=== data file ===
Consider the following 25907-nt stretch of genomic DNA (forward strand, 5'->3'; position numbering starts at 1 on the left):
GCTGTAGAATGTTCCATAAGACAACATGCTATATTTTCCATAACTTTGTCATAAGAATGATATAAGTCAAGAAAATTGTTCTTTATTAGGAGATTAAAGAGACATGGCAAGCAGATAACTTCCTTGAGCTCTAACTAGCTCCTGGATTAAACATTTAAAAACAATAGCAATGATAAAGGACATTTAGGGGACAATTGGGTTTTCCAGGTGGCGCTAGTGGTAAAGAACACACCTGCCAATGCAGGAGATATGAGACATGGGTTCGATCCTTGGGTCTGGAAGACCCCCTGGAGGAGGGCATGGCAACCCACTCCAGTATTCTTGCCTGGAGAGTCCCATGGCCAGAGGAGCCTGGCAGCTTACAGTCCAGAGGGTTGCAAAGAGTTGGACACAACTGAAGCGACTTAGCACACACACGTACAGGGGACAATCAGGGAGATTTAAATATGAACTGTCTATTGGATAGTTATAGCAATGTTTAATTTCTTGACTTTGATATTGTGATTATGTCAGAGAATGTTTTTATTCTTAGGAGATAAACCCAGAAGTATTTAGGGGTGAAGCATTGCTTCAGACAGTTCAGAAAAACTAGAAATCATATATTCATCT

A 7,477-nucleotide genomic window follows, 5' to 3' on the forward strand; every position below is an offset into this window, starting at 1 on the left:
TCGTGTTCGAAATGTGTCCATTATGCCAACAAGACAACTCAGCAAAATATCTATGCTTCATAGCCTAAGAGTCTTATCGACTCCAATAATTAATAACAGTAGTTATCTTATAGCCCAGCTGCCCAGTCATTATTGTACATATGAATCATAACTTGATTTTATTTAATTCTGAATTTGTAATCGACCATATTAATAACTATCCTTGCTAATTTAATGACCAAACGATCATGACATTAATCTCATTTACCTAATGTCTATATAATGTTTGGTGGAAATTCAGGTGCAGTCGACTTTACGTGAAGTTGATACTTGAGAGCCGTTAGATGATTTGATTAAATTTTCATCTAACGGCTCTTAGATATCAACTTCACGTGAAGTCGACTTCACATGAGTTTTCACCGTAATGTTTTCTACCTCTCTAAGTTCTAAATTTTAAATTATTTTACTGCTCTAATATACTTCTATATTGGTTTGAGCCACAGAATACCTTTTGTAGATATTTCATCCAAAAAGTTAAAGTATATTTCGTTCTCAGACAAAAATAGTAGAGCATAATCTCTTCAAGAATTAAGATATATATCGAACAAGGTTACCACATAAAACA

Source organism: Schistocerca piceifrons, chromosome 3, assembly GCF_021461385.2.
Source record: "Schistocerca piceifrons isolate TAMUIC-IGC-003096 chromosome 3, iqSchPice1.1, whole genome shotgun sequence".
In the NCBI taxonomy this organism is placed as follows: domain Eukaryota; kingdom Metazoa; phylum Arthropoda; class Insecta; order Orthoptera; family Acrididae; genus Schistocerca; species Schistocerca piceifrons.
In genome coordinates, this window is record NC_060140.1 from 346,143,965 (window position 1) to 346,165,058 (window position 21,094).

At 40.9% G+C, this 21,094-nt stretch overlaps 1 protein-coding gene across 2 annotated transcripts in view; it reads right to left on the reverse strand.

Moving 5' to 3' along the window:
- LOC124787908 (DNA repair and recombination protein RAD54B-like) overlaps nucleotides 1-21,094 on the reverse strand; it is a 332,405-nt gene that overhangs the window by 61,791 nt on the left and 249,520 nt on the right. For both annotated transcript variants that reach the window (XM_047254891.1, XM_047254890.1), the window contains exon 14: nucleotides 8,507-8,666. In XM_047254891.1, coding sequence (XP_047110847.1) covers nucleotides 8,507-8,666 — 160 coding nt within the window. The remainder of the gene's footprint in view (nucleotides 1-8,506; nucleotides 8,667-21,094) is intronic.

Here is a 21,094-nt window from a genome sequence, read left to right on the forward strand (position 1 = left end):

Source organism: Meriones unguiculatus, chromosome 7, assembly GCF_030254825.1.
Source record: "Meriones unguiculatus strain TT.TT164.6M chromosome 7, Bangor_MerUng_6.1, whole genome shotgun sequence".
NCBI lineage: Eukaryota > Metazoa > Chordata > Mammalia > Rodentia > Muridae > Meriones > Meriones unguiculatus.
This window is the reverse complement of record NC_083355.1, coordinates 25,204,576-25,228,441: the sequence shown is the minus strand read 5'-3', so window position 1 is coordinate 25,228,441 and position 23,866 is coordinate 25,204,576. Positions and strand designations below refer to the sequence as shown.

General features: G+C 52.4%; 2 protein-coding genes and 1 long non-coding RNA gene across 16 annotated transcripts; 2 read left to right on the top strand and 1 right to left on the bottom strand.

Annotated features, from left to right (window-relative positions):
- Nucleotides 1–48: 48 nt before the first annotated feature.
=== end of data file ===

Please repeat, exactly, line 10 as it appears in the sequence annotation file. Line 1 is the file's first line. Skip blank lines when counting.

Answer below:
Moving 5' to 3' along the window: